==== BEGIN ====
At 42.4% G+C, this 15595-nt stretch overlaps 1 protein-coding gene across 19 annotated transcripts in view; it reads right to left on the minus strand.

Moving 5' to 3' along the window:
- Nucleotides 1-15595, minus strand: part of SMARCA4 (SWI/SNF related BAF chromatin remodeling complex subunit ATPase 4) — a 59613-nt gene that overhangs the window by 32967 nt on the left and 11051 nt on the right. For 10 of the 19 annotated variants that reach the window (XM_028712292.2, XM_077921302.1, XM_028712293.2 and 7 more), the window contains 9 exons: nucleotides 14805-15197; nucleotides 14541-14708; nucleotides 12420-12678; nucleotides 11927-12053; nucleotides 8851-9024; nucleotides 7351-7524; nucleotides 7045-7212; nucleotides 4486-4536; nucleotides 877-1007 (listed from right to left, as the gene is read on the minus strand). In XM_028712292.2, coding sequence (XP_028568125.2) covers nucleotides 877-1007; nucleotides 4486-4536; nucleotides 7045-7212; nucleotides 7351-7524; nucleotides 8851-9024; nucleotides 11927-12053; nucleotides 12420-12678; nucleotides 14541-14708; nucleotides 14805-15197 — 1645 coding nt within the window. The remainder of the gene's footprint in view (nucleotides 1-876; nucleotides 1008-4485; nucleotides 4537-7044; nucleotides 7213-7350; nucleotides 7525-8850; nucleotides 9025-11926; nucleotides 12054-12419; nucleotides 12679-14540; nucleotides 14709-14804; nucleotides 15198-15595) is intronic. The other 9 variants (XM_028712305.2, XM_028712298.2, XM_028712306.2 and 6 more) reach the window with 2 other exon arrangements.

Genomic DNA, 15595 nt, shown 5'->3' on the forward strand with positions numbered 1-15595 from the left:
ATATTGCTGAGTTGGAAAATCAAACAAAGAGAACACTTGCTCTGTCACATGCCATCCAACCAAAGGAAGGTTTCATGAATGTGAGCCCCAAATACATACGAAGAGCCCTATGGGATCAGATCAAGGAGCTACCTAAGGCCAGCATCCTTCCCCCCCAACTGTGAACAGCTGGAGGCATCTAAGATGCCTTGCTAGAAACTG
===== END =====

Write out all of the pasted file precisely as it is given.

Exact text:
At 42.4% G+C, this 15595-nt stretch overlaps 1 protein-coding gene across 19 annotated transcripts in view; it reads right to left on the minus strand.

Moving 5' to 3' along the window:
- Nucleotides 1-15595, minus strand: part of SMARCA4 (SWI/SNF related BAF chromatin remodeling complex subunit ATPase 4) — a 59613-nt gene that overhangs the window by 32967 nt on the left and 11051 nt on the right. For 10 of the 19 annotated variants that reach the window (XM_028712292.2, XM_077921302.1, XM_028712293.2 and 7 more), the window contains 9 exons: nucleotides 14805-15197; nucleotides 14541-14708; nucleotides 12420-12678; nucleotides 11927-12053; nucleotides 8851-9024; nucleotides 7351-7524; nucleotides 7045-7212; nucleotides 4486-4536; nucleotides 877-1007 (listed from right to left, as the gene is read on the minus strand). In XM_028712292.2, coding sequence (XP_028568125.2) covers nucleotides 877-1007; nucleotides 4486-4536; nucleotides 7045-7212; nucleotides 7351-7524; nucleotides 8851-9024; nucleotides 11927-12053; nucleotides 12420-12678; nucleotides 14541-14708; nucleotides 14805-15197 — 1645 coding nt within the window. The remainder of the gene's footprint in view (nucleotides 1-876; nucleotides 1008-4485; nucleotides 4537-7044; nucleotides 7213-7350; nucleotides 7525-8850; nucleotides 9025-11926; nucleotides 12054-12419; nucleotides 12679-14540; nucleotides 14709-14804; nucleotides 15198-15595) is intronic. The other 9 variants (XM_028712305.2, XM_028712298.2, XM_028712306.2 and 6 more) reach the window with 2 other exon arrangements.

Genomic DNA, 15595 nt, shown 5'->3' on the forward strand with positions numbered 1-15595 from the left:
ATATTGCTGAGTTGGAAAATCAAACAAAGAGAACACTTGCTCTGTCACATGCCATCCAACCAAAGGAAGGTTTCATGAATGTGAGCCCCAAATACATACGAAGAGCCCTATGGGATCAGATCAAGGAGCTACCTAAGGCCAGCATCCTTCCCCCCCAACTGTGAACAGCTGGAGGCATCTAAGATGCCTTGCTAGAAACTG